Leader magazineASCL - Association of School and College Leaders


Call for funding parity

If personalising learning is the government's byword, personalising funding should follow. Despite the promise of three-year budgets, the system of distribution remains flawed and unfair.

Authorities like Staffordshire have been at the bottom of the funding league for over a decade. Our complaint is not that we are one of the lowest funded - someone has to be. We complain because we believe the gap in funding continues to be unacceptably large and is seriously disadvantaging our pupils.

Schools in different circumstances should, of course, receive differential funding. However, it is difficult to see why similar sized secondary schools in different shire authorities should have budgets varying by as much as a half million pounds.

In a fair system, pupils with similar learning needs are entitled to similar levels of provision, wherever they live - an equality of opportunity. This is not provided by the current system.

However, an activity-led funding model would provide this basic fairness. It would factualise levels of provision available for the learner with different levels of local funding.

Several authorities are now trialling this approach and we hope government will take it seriously so that all young people receive their fair entitlement.

Funding should be based on learner needs rather than global proxy indicators. Post 16 funding has moved in this direction so why not the whole system?

Geoff Cooper
Workforce Remodelling Coordinator, Staffordshire LEA

Don't focus on minority

I am dismayed by the current media emphasis on disruptive pupils and supposedly poor school discipline across the country. It's damaging not only to our schools but also to the self-esteem of the thousands of young people who genuinely want to learn.

I am always delighted to work with young people and I feel our schools generally reflect the very highest standards of positive discipline and impressive, responsible pupils who are a source of great pride and promise.

In the run up to the general election the political posturing on proposed education policies only serves to present a very negative image of education to the public at large. In the end it's our young people who lose out.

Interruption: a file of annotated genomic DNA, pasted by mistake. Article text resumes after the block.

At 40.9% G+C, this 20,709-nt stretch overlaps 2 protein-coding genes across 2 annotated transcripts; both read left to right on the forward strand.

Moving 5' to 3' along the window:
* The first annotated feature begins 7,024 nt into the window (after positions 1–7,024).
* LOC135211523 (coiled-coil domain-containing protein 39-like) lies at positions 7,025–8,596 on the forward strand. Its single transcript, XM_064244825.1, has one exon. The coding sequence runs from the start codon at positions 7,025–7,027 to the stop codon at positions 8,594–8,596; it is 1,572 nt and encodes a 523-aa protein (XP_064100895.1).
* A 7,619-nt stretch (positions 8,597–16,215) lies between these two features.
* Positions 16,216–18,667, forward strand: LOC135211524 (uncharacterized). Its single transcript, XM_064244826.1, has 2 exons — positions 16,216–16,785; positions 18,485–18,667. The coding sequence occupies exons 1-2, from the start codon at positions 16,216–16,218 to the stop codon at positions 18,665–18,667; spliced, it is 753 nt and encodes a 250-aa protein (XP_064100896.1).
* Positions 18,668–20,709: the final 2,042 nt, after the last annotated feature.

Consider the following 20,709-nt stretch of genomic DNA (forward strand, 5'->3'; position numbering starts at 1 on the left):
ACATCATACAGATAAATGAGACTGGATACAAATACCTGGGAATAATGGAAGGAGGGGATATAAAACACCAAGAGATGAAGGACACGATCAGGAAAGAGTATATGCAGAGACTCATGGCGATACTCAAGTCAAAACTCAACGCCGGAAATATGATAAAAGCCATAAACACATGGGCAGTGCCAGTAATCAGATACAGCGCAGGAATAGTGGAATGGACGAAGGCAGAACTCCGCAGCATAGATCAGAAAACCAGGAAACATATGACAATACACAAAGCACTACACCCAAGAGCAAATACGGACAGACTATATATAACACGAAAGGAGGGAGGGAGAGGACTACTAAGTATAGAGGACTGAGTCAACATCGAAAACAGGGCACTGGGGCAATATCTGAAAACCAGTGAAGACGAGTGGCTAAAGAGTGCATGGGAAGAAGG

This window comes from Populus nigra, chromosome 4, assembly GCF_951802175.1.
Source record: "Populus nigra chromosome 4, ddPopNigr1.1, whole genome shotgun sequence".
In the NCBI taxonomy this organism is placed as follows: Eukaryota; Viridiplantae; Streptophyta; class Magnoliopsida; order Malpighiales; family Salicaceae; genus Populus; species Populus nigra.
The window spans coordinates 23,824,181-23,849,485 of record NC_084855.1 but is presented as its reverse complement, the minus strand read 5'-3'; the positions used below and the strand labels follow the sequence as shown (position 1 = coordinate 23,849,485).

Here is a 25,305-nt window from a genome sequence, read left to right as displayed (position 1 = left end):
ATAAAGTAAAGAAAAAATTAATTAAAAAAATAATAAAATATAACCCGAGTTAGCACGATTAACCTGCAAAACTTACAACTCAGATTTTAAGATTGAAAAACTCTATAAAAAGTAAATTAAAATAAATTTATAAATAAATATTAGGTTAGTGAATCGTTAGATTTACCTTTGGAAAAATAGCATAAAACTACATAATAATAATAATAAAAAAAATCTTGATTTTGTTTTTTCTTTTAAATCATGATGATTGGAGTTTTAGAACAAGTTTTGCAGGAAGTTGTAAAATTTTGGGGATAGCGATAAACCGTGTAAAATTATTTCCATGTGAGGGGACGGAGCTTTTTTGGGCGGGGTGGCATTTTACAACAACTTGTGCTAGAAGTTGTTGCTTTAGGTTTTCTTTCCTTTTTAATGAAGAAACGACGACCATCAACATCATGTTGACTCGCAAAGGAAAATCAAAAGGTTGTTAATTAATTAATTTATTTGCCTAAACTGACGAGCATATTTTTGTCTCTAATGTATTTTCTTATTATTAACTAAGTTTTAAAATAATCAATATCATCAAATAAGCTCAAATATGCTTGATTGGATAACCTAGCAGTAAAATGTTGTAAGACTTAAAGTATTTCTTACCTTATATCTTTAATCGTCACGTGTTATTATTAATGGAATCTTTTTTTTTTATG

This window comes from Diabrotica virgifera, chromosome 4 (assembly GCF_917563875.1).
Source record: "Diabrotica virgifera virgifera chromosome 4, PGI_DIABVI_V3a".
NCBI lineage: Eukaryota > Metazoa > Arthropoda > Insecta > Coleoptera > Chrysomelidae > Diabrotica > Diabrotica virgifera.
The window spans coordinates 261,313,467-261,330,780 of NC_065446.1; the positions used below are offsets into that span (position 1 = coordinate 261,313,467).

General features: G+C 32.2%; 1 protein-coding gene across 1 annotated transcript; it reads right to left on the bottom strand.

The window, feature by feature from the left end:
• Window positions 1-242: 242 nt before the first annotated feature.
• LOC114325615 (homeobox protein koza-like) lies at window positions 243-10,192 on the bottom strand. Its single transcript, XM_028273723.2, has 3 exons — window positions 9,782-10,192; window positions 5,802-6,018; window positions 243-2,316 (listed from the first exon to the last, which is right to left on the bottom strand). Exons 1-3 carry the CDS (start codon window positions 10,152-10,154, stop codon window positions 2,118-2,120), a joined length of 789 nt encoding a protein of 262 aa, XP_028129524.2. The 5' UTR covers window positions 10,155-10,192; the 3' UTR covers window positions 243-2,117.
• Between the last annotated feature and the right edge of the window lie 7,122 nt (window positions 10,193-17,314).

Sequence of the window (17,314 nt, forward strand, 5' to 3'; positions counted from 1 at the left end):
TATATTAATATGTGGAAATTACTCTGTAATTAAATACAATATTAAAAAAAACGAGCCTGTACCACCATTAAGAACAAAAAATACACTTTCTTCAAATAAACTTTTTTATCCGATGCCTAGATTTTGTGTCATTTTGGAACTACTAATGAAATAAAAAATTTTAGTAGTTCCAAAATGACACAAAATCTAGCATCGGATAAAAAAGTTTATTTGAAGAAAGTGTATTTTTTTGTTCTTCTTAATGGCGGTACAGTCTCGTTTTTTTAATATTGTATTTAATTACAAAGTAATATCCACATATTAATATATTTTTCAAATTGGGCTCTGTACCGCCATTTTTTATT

Jackie Parker, Assistant Head, Duffryn High School, Newport

GTC review

At the end of its fourth year, the GTC commissioned a top down review of its performance from the Audit Commission. As well as making suggestions on structure and strategic direction, the commission commented favourably on the GTC's relations with those teachers with whom it has direct and email contact.

However, the commission rightly emphasised that the GTC has not yet reached the majority of teachers in England and has urged it to continue to improve in this respect.

Much of the GTC's advice given to the DEfS has been effective, e.g. the incorporation of its statement of professional values in the standards for QTS. These have recently been sent to all teachers as has the Code of Conduct which informs the work of regulatory panels.

School leaders should be proactive in reporting teachers to the GTC in matters of serious incompetence and misconduct in order to protect the good name of the profession and to support the fine work done in all our schools by conscientious teachers.

If you have issues you wish to raise regarding the GTC, contact either myself or Tony Neal (former SHA president and chair of the GTC policy and resources committee) on tonyneal@deaston.globalnet.co.uk

We are in particular interested in views on your local academy where teachers are not required to be registered with the GTC and where governors may appoint whom they like.

Ralph Ullmann, GTC council and SHA member, London Bridge School, London faruli_uk@hotmail.com

No point

Following the SIMS/PLASC debacle, I wasn't surprised to hear the recent announcement that the Key Stage 3 English results will not be published until 24 August 2005.

This will obviously mean that KS3 English results will not be published to parents when their children have already begun studying their GCSE courses. The English departments across the land will not be able to use the SAT raw scores to set students for Year 10 courses.

This makes an already somewhat pointless exam even more pointless.

Kevin Osborne
Assistant Head, The Arthur Terry School, Sutton Coldfield

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